[07] BOSNIAN MUSLIMS AND CROATS AGREE ON ARMY JOINT COMMAND.

    Muslim presidency member Alija Izetbegovic and his Croatian counterpart Kresimir Zubak signed a document on 2 October establishing a joint command for the federal army. That new body will consist of the former mainly Muslim government army and the former Croatian Defense Council (HVO). Its commander will be the government army's chief, Gen. Rasim Delic, and his deputy will be the HVO's Gen. Zivko Budimir, Oslobodjenje reported. Making the Croat-Muslim federation work has been difficult on all levels, however, and no aspect has been as problematic as integrating the two armies. -- Patrick Moore

    [08] MORE MUJAHEDIN FOR BOSNIA?

    The Bosnian federal police arrested 24 Iraqis and four Jordanians on 1 October, two days after they arrived illegally on a Jordanian peacekeepers' plane. An IFOR spokesman said that IFOR's intelligence experts are looking into the Bosnian Interior Ministry report on the arrests, Reuters reported on 2 October. NATO previously said it is satisfied that Bosnia has ended its military relationship with Iran and dissolved training camps for Islamic fighters. Reports nonetheless periodically emerge of small-scale training facilities (including those for terrorists) or of small groups of mujahedin operating on Muslim-controlled territory. -- Patrick Moore

    [09] DRUG ARRESTS IN WESTERN HERZEGOVINA.

    In Mostar, police announced that they recently found and destroyed a 200-stalk field of opium poppies near Ljubuski and have charged two men in the case, Onasa reported on 2 October. The police also indicted several other people in conjunction with five hemp plantations in the Mostar area. Western Herzegovina was long known as one of the former Yugoslavia's centers for cannabis and hemp growing, and more recently it has become linked to organized crime. Elsewhere in Bosnia, police arrested a man in conjunction with the recent murder of the Roman Catholic nun Sister Danka on Muslim-held territory (see ). The man, Josip Cokara, has a history of drug and alcohol problems, Oslobodjenje noted on 3 October. -- Patrick Moore

    [10] OPPOSITION LEADS IN SERBIAN OPINION POLL.

    Former Central Bank Governor Dragoslav Avramovic's opposition coalition is supported by 28.5% of Serbs, while the Serbian President Slobodan Milosevic's coalition has only 24.2% support, according to a poll conducted for Vreme by an independent agency. The poll, conducted between 26 and 30 September, asked 1,000 people in 26 communities throughout Serbia, but excluding Kosovo, whom they plan to vote for in the 3 November Serbo-Montenegrin elections. Meanwhile, the Reform Democratic Party of Vojvodina and the Democratic Center party have joined Avramovic's coalition, which includes the Serbian Renewal Movement, the Democratic Party, the Democratic Party of Serbia, the Citizens' Union and the independent trade unions. -- Fabian Schmidt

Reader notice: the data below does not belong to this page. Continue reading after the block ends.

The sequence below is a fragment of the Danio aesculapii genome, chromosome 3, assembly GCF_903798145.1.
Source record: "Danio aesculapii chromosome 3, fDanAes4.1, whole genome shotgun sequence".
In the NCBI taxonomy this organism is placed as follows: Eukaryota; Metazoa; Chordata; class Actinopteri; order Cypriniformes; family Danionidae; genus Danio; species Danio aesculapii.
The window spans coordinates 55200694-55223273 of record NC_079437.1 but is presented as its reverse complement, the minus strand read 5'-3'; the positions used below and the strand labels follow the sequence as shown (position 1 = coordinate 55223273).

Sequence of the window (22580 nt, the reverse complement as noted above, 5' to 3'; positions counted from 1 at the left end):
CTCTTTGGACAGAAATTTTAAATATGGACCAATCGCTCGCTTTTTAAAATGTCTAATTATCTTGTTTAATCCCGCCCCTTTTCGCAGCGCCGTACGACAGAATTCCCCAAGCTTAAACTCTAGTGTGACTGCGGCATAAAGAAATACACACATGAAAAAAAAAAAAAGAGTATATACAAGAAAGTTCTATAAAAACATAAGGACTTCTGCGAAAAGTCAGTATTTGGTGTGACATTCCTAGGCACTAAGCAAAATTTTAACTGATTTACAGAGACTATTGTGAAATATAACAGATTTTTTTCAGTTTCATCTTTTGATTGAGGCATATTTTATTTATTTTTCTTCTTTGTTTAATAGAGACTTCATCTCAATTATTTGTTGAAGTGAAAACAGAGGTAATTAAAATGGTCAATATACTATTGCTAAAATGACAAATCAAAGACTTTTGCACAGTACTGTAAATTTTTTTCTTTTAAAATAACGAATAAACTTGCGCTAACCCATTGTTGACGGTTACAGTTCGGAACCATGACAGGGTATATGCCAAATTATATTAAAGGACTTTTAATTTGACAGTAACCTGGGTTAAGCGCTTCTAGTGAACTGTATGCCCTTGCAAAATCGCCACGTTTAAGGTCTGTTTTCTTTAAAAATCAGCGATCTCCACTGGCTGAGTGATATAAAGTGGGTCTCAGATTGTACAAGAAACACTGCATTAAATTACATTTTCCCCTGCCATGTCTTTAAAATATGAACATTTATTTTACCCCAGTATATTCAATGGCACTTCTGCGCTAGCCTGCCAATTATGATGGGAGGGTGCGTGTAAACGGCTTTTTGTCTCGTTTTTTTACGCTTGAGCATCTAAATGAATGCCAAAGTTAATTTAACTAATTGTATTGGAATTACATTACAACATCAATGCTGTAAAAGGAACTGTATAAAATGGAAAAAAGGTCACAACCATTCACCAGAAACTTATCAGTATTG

[11] CROATIA ADOPTS NEW MEDIA LAW.

    Croatian parliament passed a new media law on 2 October protecting journalists from demands that they reveal their sources and from charges in cases where they publish false information unintentionally, Vjesnik reported. However, provisions prescribing fines and imprisonment for reporters who insult top state officials were retained. The ruling Croatian Democratic Community said the new law was as "liberal as any European law," and fulfilled 90 percent of the Council of Europe's requirements, international agencies reported. Opposition deputies convinced the governing party to drop an amendment requiring newspapers to pay for mandatory insurance to fund any possible trials against them. Recently, more than 15 reporters were fired from the pro- government daily Vjesnik; independent daily Novi List was fined a large amount for alleged customs violations; and applications for broadcast frequencies by many independent TV and radio stations were rejected. -- Daria Sito Sucic

    [12] UN OFFERS TO BUY WEAPONS FROM CROATIAN SERBS.

    The UN and the Croatian government began a project of buying up the weapons stored in Croatian Serbs' private stocks in eastern Slavonia, international agencies reported on 2 October. This last Serb-held area slated to revert to Croatian control was officially demilitarized in August, but the demilitarization did not include privately owned weapons kept in cellars and other secret storage places. UN authorities offered to pay $120 per working automatic rifle, $150 per machine gun, and $20 per hand grenade. The prices of other items are negotiable and faulty weapons are bought for half-price. But Serbs say the deal will not work because they do not trust the Croats and the offers are too low. -- Daria Sito Sucic

    [13] MASS GRAVE IN EASTERN CROATIA HOLDS VUKOVAR HOSPITAL PATIENTS.

    Evidence suggests that the more than 80 bodies unearthed from the Ovcara grave site in eastern Croatia are the Vukovar hospital patients killed by Serbs in 1991, according to William Haglund, an expert working for the International Criminal Tribunal for Former Yugoslavia. The grave is widely believed to contain some 260 bodies of Vukovar hospital patients killed when the town fell to Serbs in 1991 after a three-month siege. Haglund said on 2 October that the bodies are all male and items found with them show they were patients, international agencies reported. He said at least 40 more bodies are in the grave's first layer, and that the grave has proved to be deeper than expected. -- Daria Sito Sucic